The introduction of SiriusDecisions' new Demand Unit Waterfall in May 2017 has been met with positive reception from the B2B community, but there are questions about how companies will put the new framework into practice and shift from the traditional Waterfall.
For a deeper perspective on the impact of the new Demand Unit Waterfall, Demand Gen Report reached out to 30 experts in the B2B marketing community, and here is what they had to say:
Doug Bewsher, CEO, Leadspace
The most crucial impact we’ll see from the Demand Unit is pushing the industry towards an audience-based approach to demand gen—connecting people and accounts to Demand Units, both known and unknown.
By directing B2B marketers to start the whole process of knowing and analyzing their Total Addressable Market, the Demand Unit Waterfall encourages them to approach their marketing through the prism of their entire potential audience, and then drill down to be focused on their activities, rather than more random “spray and pray” approaches.
The Demand Unit approach starts with a knowledge of your audience, which will lead to more targeted, relevant outreach and improved ROI.
Marketers often use “accounts” as a poor proxy for Demand Units, and Buying Centers. However, while that might work for SMBs, when targeting enterprise companies, using ABM is a very blunt tool. More marketers are developing buying center and demand unit approaches, which require a more sophisticated understanding of the people in an account, their personas and how they work together in the purchase process.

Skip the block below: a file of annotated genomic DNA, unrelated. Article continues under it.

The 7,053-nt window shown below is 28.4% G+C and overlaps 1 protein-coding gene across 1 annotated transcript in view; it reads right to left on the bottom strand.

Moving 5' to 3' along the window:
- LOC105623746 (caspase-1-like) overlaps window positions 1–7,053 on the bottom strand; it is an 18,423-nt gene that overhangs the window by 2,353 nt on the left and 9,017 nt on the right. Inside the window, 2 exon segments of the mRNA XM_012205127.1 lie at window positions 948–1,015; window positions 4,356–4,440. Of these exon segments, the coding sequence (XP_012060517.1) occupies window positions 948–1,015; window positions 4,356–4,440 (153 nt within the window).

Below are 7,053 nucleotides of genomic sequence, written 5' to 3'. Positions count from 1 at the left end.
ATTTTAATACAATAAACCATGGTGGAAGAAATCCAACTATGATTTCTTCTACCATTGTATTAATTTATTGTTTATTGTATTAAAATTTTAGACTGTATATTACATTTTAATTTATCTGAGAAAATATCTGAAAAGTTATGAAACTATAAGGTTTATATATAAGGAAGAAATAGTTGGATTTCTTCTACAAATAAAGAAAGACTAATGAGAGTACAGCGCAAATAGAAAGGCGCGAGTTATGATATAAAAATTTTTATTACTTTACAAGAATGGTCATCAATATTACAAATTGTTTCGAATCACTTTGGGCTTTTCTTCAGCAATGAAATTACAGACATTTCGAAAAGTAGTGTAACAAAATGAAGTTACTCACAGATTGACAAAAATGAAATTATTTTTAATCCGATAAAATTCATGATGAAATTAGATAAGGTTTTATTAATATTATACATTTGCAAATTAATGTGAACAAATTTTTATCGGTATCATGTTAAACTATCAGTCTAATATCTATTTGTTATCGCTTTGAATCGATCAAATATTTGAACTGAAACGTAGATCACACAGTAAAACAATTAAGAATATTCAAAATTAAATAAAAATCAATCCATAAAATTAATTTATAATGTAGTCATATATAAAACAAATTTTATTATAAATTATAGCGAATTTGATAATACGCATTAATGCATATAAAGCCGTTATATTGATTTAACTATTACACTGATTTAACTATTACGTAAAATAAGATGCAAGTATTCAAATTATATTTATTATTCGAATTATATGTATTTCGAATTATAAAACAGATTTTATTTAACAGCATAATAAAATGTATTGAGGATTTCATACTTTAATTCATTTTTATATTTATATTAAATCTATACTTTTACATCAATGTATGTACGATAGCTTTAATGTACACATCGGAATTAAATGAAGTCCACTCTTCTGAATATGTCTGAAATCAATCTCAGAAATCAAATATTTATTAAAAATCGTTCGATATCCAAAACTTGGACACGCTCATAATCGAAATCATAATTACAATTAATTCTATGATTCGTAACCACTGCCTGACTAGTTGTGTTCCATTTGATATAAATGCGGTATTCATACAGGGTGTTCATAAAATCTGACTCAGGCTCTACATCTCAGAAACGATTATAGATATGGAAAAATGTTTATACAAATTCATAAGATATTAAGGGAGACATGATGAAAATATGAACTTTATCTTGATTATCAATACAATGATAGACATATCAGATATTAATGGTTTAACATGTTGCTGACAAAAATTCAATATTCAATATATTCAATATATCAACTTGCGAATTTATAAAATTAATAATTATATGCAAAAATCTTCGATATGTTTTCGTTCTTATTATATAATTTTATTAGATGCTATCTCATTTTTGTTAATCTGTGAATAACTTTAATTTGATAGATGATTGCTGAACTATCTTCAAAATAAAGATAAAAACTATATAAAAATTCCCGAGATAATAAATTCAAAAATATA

Today we see a lot of interest in lead to account matching as step one on this journey; however more and more companies are implementing persona mapping, product to buying center mapping, TAM analysis and Demand Unit reporting as next steps in this evolution.
As a result, we’re likely to see a lot more personalized, targeted and relevant marketing in the B2B industry. That’s a win-win situation for both customers—who’ll be receiving more relevant information and content—and companies—who will inevitably get far greater ROI on their marketing campaigns by speaking to prospects’ real needs.
If this just means that marketers will receive fewer, more relevant, higher value, more focused programs than today, I think it will be a win for everyone.